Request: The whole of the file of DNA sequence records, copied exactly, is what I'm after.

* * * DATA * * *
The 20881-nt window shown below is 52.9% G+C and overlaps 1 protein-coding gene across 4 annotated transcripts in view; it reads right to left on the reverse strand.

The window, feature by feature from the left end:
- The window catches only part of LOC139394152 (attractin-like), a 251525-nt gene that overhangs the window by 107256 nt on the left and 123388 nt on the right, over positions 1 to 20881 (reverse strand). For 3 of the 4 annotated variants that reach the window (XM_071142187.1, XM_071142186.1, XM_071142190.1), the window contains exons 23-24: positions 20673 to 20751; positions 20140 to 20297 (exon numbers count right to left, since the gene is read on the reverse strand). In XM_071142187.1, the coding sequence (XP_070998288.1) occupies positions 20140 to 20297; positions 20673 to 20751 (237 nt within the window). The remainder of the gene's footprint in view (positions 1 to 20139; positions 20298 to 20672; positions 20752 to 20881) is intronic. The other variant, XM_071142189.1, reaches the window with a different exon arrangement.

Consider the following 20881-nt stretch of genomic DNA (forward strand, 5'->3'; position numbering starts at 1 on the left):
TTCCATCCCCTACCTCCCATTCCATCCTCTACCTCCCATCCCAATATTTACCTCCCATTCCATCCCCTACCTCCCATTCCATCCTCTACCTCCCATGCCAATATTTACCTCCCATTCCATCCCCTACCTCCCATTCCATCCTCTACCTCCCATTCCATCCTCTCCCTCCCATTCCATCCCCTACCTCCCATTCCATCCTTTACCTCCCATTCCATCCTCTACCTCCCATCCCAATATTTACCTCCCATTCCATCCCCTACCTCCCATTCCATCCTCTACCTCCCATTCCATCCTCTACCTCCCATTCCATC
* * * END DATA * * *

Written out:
The 20881-nt window shown below is 52.9% G+C and overlaps 1 protein-coding gene across 4 annotated transcripts in view; it reads right to left on the reverse strand.

The window, feature by feature from the left end:
- The window catches only part of LOC139394152 (attractin-like), a 251525-nt gene that overhangs the window by 107256 nt on the left and 123388 nt on the right, over positions 1 to 20881 (reverse strand). For 3 of the 4 annotated variants that reach the window (XM_071142187.1, XM_071142186.1, XM_071142190.1), the window contains exons 23-24: positions 20673 to 20751; positions 20140 to 20297 (exon numbers count right to left, since the gene is read on the reverse strand). In XM_071142187.1, the coding sequence (XP_070998288.1) occupies positions 20140 to 20297; positions 20673 to 20751 (237 nt within the window). The remainder of the gene's footprint in view (positions 1 to 20139; positions 20298 to 20672; positions 20752 to 20881) is intronic. The other variant, XM_071142189.1, reaches the window with a different exon arrangement.

Consider the following 20881-nt stretch of genomic DNA (forward strand, 5'->3'; position numbering starts at 1 on the left):
TTCCATCCCCTACCTCCCATTCCATCCTCTACCTCCCATCCCAATATTTACCTCCCATTCCATCCCCTACCTCCCATTCCATCCTCTACCTCCCATGCCAATATTTACCTCCCATTCCATCCCCTACCTCCCATTCCATCCTCTACCTCCCATTCCATCCTCTCCCTCCCATTCCATCCCCTACCTCCCATTCCATCCTTTACCTCCCATTCCATCCTCTACCTCCCATCCCAATATTTACCTCCCATTCCATCCCCTACCTCCCATTCCATCCTCTACCTCCCATTCCATCCTCTACCTCCCATTCCATC